Blue/Orange at the Young Vic: ‘people are quick to institutionalise ethnic minorities’

The first thing I experienced when I walked into the mini-atrium which served as the setting for Blue/Orange at the Young Vic was a feeling of familiarity. The atrium had all the hallmarks of an NHS building – a replica of a hospital consulting room, specifically a mental health ward.

The air was thick with the scent of bleach and oranges and at first all I could do was grin. The sensory experience was such a clever way to immerse the audience into the world of the protagonist. Oranges are symbolic throughout the play and even during the performance the scent of orange wafted from the stage.

The remake of the actual consulting room was exactly like Mausley Hospital, a place I have been to myself. I don’t have fond memories of it, but it was an accurate recreation, from the wildflower-blue chairs to the laminate-wood tables. As someone who has been through the mental health system, I could not help feel an overwhelming sense of nostalgia, pleasant or otherwise.

The play itself launches you straight into the world of Chris, our main character, who is a man so endearing that even when he says the most outrageous things they still come across as innocent. He is played by Daniel Kaluuya (Skins, Johnny English Reborn, Sicario), and is a man facing the decision as to whether he should stay in hospital for treatment of suspected schizophrenia or leave to return home to his flat on a Shepherd’s Bush estate, after completing a 28 day confinement.

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The gravity of the situation and diagnosis seem to call out for a depressing exploration of tragic topics, but instead the play is counterbalanced with humour. The use of black comedy throughout makes the story seem all the more real, as it correlates with the juxtaposition life often brings. There were so many moments where I couldn’t decide whether to laugh or cry. Sometimes I was on the verge of both.

The audience fortunately gets to peer into Chris’ inner world as Kaluuya does a brilliant job of being in character, even whilst out of the main action on stage. His waiting room while the doctors argue is in a lowered space between the audience and the stage. He paces, sits, plays with cigarettes. His insecurities and frustrations at being penned in are shown as constantly running through his mind; heightened by the minimal sound-scape. The most prominent noise is that of a ticking clock. That irritating tick, tick, tick of those round white clocks that are ubiquitous in every institution.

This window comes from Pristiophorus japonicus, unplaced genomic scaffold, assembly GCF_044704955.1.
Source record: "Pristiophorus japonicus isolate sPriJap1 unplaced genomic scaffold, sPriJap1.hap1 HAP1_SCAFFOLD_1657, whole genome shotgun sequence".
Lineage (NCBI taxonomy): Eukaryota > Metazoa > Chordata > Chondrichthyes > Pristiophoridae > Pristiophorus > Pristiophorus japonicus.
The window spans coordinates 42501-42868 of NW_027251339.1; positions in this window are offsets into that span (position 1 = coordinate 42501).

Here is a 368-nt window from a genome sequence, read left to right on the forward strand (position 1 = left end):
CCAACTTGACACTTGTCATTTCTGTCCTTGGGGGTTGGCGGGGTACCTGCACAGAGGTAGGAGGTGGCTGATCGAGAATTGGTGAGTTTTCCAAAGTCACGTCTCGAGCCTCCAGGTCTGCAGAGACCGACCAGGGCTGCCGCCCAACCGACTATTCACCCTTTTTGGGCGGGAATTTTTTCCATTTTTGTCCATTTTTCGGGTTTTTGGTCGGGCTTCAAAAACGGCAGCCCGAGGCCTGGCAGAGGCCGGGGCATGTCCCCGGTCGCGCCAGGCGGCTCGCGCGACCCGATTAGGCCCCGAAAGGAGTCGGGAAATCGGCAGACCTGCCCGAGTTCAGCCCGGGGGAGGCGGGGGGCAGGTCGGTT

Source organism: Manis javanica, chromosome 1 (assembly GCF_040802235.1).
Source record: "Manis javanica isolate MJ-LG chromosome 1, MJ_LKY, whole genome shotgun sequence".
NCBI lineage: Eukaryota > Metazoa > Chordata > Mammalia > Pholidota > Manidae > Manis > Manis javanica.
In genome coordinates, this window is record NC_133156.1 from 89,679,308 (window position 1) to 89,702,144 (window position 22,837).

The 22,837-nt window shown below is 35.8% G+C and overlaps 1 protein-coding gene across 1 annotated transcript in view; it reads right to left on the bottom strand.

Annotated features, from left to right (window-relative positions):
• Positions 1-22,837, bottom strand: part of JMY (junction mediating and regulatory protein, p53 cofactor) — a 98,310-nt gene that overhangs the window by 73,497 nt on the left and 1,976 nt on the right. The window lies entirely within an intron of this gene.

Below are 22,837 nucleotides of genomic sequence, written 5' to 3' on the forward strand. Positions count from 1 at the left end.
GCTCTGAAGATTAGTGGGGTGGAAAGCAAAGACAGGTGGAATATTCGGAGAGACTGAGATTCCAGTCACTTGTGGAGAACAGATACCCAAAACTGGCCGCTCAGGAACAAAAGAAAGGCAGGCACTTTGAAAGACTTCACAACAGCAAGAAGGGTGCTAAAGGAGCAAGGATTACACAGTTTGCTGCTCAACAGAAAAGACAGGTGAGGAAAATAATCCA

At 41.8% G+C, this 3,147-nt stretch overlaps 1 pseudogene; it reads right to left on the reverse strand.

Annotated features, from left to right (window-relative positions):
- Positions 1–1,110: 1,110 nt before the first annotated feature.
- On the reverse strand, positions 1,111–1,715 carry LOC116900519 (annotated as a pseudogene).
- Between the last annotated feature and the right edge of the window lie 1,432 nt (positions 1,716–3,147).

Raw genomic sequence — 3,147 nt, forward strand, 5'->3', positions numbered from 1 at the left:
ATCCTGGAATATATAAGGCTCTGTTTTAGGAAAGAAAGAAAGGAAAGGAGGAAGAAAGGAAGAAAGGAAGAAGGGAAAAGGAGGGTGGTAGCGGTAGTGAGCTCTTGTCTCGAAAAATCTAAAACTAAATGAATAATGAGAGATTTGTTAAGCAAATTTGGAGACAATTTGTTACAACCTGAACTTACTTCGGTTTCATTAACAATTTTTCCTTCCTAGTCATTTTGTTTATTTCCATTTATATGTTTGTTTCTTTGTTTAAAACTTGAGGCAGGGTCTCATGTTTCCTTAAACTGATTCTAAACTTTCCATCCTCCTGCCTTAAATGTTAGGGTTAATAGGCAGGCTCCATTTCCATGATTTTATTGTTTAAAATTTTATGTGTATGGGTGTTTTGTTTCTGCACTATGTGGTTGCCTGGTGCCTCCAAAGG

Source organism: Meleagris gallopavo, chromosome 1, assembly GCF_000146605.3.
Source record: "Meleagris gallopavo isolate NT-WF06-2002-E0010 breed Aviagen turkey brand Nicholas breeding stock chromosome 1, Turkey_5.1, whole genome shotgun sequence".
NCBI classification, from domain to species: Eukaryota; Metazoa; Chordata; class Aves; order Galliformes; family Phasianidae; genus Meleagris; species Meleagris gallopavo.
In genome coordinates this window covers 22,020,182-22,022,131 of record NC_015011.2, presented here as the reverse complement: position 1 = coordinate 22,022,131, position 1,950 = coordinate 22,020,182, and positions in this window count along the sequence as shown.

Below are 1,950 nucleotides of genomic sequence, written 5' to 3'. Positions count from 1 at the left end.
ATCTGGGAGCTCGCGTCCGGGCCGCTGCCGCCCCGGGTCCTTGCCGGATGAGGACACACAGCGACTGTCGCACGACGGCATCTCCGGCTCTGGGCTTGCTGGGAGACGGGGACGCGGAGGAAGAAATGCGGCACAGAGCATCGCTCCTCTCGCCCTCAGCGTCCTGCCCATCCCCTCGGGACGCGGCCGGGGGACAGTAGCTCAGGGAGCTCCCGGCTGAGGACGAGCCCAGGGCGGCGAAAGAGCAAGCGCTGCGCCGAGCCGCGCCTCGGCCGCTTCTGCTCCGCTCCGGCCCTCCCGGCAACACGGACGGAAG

Although Chris’ frustration is cushioned with humour, there are times where things do get serious and they become all the more stark in comparison. “Black psychosis” is what appears to be a derogatory term for Dr Smith’s (played by David Haig) theory, that the majority of black mental health patients are there because people are quick to institutionalise ethnic minorities due to a lack of understanding. He links this concept to what he feels black men must experience in society: paranoia bred by women holding their bags that bit tighter when passing a black man or having people look through you on the street. But then this same character also thinks that all black people listen to reggae and that it is okay to call someone of African decent, “Afro-Caribbean”.

Despite being 15-years-old, Blue/Orange is just as potent and relevant now as it was then. It highlights the deeply concerning fact that after all this time, the issues regarding black mental health are as dire today they were then. Even now, no-one seems to know why black men in Britain are 17 times more likely than white counterparts to be diagnosed with a psychotic illness, and in a political climate in which there is minimal spending on mental health and a growing socio-economic divide between the rich and poor, it is a play designed to make you think about an issue that has been out of the media for a while.

Leaving the theatre I felt like I had been on an emotional journey. All sides of the argument as to whether Chris should stay or go are riddled with flaws, but also seeds of truth. I believe no-one is meant to leave the theatre having an exact opinion on the outcome of Chris’ life. Blue/ Orange is a phenomenal play that does what contemporary theatre generally aims to achieve: creating a discussion and enthralling the audience with a genuine human story. I cannot emphasise enough how much I recommend it.

 

Running until July 2 at the Young Vic 

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